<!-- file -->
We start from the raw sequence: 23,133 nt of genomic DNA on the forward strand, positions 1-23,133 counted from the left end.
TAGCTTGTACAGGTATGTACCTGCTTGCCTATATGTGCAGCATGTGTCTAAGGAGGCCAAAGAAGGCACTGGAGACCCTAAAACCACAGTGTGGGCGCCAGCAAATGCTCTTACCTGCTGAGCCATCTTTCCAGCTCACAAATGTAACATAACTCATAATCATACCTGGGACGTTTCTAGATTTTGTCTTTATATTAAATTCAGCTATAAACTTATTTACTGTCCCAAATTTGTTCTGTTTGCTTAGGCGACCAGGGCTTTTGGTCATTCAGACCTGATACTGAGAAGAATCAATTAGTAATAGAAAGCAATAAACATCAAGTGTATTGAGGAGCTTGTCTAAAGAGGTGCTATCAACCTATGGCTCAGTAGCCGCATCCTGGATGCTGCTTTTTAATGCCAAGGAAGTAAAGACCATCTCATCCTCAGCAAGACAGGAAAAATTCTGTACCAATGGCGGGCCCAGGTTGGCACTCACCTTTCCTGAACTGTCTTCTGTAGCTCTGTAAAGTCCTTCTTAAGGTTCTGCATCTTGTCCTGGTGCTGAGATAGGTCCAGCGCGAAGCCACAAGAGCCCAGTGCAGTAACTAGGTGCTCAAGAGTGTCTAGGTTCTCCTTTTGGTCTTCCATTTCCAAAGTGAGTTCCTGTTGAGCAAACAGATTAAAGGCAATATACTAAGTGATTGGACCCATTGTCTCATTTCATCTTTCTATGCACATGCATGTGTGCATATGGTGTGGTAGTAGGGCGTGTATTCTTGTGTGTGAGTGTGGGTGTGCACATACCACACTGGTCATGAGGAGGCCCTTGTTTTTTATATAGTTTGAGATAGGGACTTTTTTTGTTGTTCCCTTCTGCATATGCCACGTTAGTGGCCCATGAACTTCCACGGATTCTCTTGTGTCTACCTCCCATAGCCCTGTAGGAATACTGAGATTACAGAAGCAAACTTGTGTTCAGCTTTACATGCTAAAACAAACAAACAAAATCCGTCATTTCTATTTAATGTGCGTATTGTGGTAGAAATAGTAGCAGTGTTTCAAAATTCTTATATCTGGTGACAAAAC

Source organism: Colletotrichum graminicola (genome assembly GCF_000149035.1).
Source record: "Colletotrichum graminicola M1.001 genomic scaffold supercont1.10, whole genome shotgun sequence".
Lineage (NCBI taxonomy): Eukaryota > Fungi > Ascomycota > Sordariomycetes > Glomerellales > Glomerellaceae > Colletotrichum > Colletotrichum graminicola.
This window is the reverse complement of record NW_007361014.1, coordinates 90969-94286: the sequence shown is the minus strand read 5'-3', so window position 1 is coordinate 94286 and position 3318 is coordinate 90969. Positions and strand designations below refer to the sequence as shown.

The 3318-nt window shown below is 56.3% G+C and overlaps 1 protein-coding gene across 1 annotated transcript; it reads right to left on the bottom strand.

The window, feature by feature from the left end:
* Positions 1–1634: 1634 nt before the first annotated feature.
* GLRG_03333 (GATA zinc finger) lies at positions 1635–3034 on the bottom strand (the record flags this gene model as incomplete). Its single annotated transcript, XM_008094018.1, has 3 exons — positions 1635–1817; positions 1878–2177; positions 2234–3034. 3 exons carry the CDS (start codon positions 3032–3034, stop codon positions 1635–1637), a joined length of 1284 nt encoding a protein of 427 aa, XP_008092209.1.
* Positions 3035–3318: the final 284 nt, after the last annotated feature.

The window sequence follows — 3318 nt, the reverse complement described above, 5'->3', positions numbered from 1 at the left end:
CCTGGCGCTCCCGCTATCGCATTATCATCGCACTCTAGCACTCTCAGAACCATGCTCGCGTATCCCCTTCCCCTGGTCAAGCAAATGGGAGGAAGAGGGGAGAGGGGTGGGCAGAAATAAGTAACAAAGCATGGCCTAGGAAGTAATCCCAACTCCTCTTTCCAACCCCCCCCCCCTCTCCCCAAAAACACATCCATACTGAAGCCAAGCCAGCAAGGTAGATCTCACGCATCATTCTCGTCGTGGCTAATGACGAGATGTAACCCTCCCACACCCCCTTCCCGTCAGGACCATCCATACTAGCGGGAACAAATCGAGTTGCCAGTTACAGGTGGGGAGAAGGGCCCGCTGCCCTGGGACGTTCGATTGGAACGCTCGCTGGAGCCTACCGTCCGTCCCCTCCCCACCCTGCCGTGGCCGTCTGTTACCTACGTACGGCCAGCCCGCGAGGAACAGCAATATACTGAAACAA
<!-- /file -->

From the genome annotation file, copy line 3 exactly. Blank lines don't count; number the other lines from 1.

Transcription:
Source organism: Colletotrichum graminicola (genome assembly GCF_000149035.1).